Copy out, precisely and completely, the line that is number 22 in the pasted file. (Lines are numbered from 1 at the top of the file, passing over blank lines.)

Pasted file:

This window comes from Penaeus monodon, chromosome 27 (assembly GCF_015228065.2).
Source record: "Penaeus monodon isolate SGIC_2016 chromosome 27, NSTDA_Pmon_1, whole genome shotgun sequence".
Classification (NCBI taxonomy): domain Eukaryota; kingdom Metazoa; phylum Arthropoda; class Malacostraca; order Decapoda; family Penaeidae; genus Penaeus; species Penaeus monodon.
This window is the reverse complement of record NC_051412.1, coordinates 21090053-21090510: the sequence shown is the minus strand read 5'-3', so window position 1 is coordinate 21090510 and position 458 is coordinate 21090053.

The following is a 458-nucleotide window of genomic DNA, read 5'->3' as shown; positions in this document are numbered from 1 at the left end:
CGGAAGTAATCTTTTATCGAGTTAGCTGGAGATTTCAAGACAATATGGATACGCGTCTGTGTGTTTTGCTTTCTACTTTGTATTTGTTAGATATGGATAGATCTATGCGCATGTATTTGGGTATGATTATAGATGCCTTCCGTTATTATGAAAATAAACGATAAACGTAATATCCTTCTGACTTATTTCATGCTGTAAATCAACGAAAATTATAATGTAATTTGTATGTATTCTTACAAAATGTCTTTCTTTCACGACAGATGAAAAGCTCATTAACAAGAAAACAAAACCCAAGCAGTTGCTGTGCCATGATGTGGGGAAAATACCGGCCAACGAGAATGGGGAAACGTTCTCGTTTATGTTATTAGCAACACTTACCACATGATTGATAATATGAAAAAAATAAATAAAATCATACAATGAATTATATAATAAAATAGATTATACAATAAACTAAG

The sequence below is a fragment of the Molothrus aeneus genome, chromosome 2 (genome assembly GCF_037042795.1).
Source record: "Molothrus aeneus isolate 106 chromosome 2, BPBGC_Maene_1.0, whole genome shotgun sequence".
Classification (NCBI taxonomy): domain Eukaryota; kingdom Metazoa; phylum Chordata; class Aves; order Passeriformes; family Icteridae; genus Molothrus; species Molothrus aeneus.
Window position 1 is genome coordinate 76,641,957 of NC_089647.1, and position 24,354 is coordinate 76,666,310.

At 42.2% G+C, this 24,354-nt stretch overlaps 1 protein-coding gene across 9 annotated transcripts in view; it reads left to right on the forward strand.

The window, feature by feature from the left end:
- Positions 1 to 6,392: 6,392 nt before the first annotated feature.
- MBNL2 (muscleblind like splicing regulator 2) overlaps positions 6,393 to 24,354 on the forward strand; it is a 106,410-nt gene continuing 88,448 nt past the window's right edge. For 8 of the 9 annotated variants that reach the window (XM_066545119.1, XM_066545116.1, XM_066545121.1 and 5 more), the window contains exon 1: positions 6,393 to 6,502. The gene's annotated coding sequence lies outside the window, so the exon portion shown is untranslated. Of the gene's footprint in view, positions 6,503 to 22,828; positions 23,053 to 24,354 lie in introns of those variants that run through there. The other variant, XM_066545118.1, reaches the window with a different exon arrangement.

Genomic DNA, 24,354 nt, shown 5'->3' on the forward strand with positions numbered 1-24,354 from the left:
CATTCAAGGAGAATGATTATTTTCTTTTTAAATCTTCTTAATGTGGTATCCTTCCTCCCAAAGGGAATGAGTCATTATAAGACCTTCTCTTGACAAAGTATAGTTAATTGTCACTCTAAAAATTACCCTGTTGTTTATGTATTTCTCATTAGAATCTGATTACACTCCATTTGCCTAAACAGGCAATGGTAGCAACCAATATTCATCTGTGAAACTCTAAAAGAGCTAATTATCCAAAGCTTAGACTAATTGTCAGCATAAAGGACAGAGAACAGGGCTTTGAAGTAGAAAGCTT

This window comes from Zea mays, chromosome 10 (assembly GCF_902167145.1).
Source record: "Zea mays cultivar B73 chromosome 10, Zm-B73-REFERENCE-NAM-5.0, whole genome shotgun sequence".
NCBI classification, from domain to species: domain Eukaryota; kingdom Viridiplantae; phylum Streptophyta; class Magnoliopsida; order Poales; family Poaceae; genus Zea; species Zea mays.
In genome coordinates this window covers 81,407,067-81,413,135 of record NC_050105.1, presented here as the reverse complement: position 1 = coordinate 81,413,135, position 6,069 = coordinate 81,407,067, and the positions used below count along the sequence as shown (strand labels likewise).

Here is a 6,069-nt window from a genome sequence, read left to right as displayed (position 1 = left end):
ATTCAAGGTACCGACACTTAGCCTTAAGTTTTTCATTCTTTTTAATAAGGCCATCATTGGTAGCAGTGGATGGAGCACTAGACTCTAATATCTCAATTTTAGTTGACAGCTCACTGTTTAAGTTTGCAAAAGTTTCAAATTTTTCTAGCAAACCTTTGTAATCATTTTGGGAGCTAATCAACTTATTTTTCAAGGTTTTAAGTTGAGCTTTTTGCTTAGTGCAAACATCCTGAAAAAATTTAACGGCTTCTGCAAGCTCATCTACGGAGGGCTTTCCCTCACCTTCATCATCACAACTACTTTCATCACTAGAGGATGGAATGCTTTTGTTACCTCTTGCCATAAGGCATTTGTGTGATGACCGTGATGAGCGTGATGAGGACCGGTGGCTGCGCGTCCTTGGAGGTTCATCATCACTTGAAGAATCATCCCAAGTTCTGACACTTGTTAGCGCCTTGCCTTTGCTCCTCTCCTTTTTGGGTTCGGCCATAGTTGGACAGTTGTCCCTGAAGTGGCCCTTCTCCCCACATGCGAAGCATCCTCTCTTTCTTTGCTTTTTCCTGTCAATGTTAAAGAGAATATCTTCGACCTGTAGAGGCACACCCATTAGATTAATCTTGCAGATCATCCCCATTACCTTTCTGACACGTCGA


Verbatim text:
ATTCAAGGTACCGACACTTAGCCTTAAGTTTTTCATTCTTTTTAATAAGGCCATCATTGGTAGCAGTGGATGGAGCACTAGACTCTAATATCTCAATTTTAGTTGACAGCTCACTGTTTAAGTTTGCAAAAGTTTCAAATTTTTCTAGCAAACCTTTGTAATCATTTTGGGAGCTAATCAACTTATTTTTCAAGGTTTTAAGTTGAGCTTTTTGCTTAGTGCAAACATCCTGAAAAAATTTAACGGCTTCTGCAAGCTCATCTACGGAGGGCTTTCCCTCACCTTCATCATCACAACTACTTTCATCACTAGAGGATGGAATGCTTTTGTTACCTCTTGCCATAAGGCATTTGTGTGATGACCGTGATGAGCGTGATGAGGACCGGTGGCTGCGCGTCCTTGGAGGTTCATCATCACTTGAAGAATCATCCCAAGTTCTGACACTTGTTAGCGCCTTGCCTTTGCTCCTCTCCTTTTTGGGTTCGGCCATAGTTGGACAGTTGTCCCTGAAGTGGCCCTTCTCCCCACATGCGAAGCATCCTCTCTTTCTTTGCTTTTTCCTGTCAATGTTAAAGAGAATATCTTCGACCTGTAGAGGCACACCCATTAGATTAATCTTGCAGATCATCCCCATTACCTTTCTGACACGTCGA